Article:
That’s mature!

A reader’s perspective on the beauty of aging.

I was able to celebrate a birthday recently and each year I am hit with the thought, am I really out of my 20’s already? Well it’s been awhile since I’ve even been close to that age, but for some reason that mindset is stuck in my head. I’m not entirely sure why, I mean none of the relationships that I started during my 20’s worked out, I have a more stable job now than what I was pretending was work, and I’ve actually accepted the idea that putting money away for long term retirement is a good idea. One could almost say that I’m more mature now and maturity definitely has its advantages. I mean I’m married, I have a job I love and I can fill my gas tank ALL the way up instead of $5 here and there.

I do know I’ve never grown out of my love for reading though! The feeling of getting lost in a story, of finding a character to worship, of spending hours away from the stress of life. Perfect! Except as I’m coming to this acceptance that I am no longer in my 20’s and haven’t been for quite some time, I’m noticing the characters more and more and our lesfic authors are pretty awesome at bringing some great one’s of a certain age to light! I wish there were more but the one’s I’ve found are pretty special in the story that they tell because it’s filled with a lot of life experience.

What are some of your favorites, readers of lesfic? I know I’m already looking forward to cracking open Jane Waterton’s Times of Our Lives. Time of our lives
I mean who wouldn’t want to retire to a lesbian retirement community? Of course I’m not there yet, but it’s definitely something to keep in the back of my mind. And the fact that it is a love story reminds me of Kiernan York’s Appointment with a Smile whose main character of Danielle O’Hara has to travel to Europe to find the possibility of putting a lifetime of pain in the past. But who else would be considered in this mature population? Could it be the character of Anne Henderson in Cameron Abbott’s To the Edge? She is in her late 30’s as she deals with a case of a lifetime while she’s torn between two women offering such different possibilities. Or what about Baxter Clare Trautman’s character of Frank in Hold the Bone? She is on the verge of retiring from the LAPD when this story opens after spending four previous books sharing her life and struggles with us readers. I loved the characters of Laura Izmani and Helen Baynor from Karin Kallmaker’s Roller Coaster. Both characters had such different struggles to get where they are in their 50’s and the story is a wonderful representation of how women are strong enough to adapt and overcome especially when dealing with age discrimination.  Then there are such amazing stories of like Jane Rule’s Memory Board that depict the realities of age but how joy is still there if one is willing to forgive and accept love. Or Anne Azel’s Tides where the character of Jackie Cunningham shares her life and her stories, building a family that becomes stronger with time.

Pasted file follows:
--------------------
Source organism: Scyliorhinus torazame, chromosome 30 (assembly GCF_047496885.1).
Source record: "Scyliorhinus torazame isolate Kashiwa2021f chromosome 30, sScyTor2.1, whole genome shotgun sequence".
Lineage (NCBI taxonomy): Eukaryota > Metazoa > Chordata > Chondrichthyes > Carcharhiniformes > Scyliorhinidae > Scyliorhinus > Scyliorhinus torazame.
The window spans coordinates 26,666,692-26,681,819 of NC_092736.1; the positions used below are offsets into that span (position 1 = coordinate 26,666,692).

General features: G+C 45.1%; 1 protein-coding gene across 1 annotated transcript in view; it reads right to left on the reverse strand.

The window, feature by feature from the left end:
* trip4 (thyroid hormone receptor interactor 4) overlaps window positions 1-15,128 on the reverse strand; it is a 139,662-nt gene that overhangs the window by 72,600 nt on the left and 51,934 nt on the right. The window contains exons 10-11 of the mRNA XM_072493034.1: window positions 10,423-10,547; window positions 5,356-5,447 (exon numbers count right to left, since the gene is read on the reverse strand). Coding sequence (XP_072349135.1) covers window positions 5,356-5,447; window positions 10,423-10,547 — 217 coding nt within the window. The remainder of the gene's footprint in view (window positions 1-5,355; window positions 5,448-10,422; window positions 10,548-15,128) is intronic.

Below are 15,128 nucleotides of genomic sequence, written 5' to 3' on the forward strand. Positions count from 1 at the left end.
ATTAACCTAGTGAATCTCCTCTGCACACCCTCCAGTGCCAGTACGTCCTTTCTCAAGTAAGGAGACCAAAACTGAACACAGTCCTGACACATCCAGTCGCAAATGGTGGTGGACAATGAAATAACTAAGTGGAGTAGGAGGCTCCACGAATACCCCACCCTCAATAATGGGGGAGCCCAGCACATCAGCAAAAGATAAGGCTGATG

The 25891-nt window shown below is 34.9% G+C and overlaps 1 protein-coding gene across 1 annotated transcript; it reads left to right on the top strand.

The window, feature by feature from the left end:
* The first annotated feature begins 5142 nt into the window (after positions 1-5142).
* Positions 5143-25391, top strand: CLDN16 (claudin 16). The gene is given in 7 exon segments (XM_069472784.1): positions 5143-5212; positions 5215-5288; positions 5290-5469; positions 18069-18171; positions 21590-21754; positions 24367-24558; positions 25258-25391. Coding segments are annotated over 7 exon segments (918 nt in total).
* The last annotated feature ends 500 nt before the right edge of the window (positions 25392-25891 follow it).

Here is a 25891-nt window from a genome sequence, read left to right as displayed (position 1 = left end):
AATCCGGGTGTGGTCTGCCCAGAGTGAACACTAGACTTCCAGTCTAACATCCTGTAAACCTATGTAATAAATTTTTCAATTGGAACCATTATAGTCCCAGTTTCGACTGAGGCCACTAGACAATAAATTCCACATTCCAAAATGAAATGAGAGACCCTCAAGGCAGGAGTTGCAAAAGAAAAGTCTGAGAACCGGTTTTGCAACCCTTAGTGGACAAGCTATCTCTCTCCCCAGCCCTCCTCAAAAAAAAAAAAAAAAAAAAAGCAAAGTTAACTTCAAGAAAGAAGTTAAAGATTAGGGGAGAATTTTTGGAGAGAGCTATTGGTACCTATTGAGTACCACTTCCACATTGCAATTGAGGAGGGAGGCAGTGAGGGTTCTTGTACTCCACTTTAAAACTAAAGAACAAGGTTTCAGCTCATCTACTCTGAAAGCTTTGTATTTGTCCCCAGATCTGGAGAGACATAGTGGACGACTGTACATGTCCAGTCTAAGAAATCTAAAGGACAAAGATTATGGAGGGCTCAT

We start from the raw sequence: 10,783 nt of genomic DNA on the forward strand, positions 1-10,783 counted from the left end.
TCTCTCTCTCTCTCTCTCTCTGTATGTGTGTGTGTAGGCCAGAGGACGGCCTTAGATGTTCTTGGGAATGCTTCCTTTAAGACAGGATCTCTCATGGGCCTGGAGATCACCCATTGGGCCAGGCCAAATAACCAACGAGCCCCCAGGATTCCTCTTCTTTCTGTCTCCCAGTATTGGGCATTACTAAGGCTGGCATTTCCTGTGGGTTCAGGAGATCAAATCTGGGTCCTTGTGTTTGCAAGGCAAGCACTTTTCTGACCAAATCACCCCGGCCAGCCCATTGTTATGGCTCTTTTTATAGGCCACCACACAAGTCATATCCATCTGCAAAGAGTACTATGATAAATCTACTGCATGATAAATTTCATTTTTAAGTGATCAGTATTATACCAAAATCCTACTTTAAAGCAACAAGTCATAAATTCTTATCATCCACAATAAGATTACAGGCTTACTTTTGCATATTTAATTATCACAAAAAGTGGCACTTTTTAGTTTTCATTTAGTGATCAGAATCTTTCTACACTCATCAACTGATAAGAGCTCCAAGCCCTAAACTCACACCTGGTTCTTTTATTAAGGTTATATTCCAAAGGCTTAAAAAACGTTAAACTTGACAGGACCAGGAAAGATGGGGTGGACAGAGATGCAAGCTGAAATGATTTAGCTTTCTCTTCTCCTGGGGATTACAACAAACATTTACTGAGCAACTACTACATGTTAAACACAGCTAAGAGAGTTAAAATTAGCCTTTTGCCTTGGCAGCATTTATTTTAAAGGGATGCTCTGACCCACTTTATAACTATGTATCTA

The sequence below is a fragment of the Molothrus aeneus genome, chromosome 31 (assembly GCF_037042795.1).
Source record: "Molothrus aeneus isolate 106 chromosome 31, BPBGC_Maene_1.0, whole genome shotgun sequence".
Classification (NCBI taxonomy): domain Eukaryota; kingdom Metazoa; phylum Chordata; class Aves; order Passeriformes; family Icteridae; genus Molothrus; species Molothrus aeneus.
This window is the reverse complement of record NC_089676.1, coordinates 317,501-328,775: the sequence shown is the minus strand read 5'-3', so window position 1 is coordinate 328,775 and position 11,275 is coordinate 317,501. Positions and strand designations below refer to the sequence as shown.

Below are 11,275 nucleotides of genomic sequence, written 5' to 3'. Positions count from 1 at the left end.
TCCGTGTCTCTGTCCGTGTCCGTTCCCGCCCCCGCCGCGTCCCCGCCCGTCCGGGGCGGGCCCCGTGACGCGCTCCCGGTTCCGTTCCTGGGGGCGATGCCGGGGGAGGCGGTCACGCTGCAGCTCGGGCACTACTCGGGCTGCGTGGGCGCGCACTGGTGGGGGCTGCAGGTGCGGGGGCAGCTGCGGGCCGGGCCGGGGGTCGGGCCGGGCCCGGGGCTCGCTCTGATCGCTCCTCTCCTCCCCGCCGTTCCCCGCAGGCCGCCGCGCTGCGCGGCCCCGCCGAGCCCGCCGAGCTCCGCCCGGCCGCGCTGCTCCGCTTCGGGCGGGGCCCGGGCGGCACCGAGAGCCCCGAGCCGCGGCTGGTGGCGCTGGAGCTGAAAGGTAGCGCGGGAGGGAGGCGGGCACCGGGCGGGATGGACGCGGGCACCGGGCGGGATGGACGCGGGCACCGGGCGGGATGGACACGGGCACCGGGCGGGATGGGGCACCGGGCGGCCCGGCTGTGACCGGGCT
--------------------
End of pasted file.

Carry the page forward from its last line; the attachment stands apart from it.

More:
And I know there are more! Help me uncover these gorgeous stories of how strong we are and how beautiful our lives are even as time is making is more mature. What are your favorites? What should I add to my reading list?

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12 thoughts on “That’s mature!

  1. I could have kept reading Roller Coaster for days. Those are two fabulous characters. I’ll have to think about my list of favorite older character books while I’m running errands :).

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  2. Books with memorable older characters which come to mind (and I struggled to find many) are Cliff Henderson’s Rest Home Runaways, Kallmaker’s Touchwood and SXM’s The Reunion. I recently read a novella by J.A. Armstrong with a lovely portrayal of a 55 yr old Senator, Candace Fletcher.
    I love reading books with characters older than the standard 25-35 years of age. Thanks for the recommendation of The Rollercoaster.
    I’m ordering it now.

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  3. Try my novel Even You, in which the main character, fiftyish, deals with loss and grief. Sounds grim, I know, but the reviews have called it “riveting” and “solidly entertaining.” Apologize for blowing my own horn, but hiding my light under a bushel never got me anywhere.

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